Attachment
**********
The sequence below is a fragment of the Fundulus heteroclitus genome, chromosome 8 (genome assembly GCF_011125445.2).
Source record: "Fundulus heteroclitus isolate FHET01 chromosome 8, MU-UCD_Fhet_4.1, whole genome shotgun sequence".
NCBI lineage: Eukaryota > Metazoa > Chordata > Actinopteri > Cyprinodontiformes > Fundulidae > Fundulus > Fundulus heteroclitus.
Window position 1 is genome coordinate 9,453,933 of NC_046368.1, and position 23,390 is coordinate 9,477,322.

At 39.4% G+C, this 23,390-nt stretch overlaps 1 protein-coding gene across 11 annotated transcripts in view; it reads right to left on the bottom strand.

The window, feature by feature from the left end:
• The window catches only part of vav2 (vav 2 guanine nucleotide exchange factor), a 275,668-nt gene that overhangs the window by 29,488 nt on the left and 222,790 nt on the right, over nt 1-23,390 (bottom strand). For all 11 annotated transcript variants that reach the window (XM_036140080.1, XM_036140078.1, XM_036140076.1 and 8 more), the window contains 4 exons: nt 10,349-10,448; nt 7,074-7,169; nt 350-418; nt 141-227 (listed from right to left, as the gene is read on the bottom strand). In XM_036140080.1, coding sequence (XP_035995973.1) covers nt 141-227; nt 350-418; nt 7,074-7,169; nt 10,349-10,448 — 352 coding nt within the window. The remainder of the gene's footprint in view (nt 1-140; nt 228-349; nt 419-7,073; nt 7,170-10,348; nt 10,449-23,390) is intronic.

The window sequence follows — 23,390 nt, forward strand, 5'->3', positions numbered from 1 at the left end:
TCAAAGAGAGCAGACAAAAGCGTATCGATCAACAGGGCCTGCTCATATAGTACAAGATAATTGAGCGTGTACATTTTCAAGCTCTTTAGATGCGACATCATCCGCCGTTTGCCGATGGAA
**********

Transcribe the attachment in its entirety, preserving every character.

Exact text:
The sequence below is a fragment of the Fundulus heteroclitus genome, chromosome 8 (genome assembly GCF_011125445.2).
Source record: "Fundulus heteroclitus isolate FHET01 chromosome 8, MU-UCD_Fhet_4.1, whole genome shotgun sequence".
NCBI lineage: Eukaryota > Metazoa > Chordata > Actinopteri > Cyprinodontiformes > Fundulidae > Fundulus > Fundulus heteroclitus.
Window position 1 is genome coordinate 9,453,933 of NC_046368.1, and position 23,390 is coordinate 9,477,322.

At 39.4% G+C, this 23,390-nt stretch overlaps 1 protein-coding gene across 11 annotated transcripts in view; it reads right to left on the bottom strand.

The window, feature by feature from the left end:
• The window catches only part of vav2 (vav 2 guanine nucleotide exchange factor), a 275,668-nt gene that overhangs the window by 29,488 nt on the left and 222,790 nt on the right, over nt 1-23,390 (bottom strand). For all 11 annotated transcript variants that reach the window (XM_036140080.1, XM_036140078.1, XM_036140076.1 and 8 more), the window contains 4 exons: nt 10,349-10,448; nt 7,074-7,169; nt 350-418; nt 141-227 (listed from right to left, as the gene is read on the bottom strand). In XM_036140080.1, coding sequence (XP_035995973.1) covers nt 141-227; nt 350-418; nt 7,074-7,169; nt 10,349-10,448 — 352 coding nt within the window. The remainder of the gene's footprint in view (nt 1-140; nt 228-349; nt 419-7,073; nt 7,170-10,348; nt 10,449-23,390) is intronic.

The window sequence follows — 23,390 nt, forward strand, 5'->3', positions numbered from 1 at the left end:
TCAAAGAGAGCAGACAAAAGCGTATCGATCAACAGGGCCTGCTCATATAGTACAAGATAATTGAGCGTGTACATTTTCAAGCTCTTTAGATGCGACATCATCCGCCGTTTGCCGATGGAA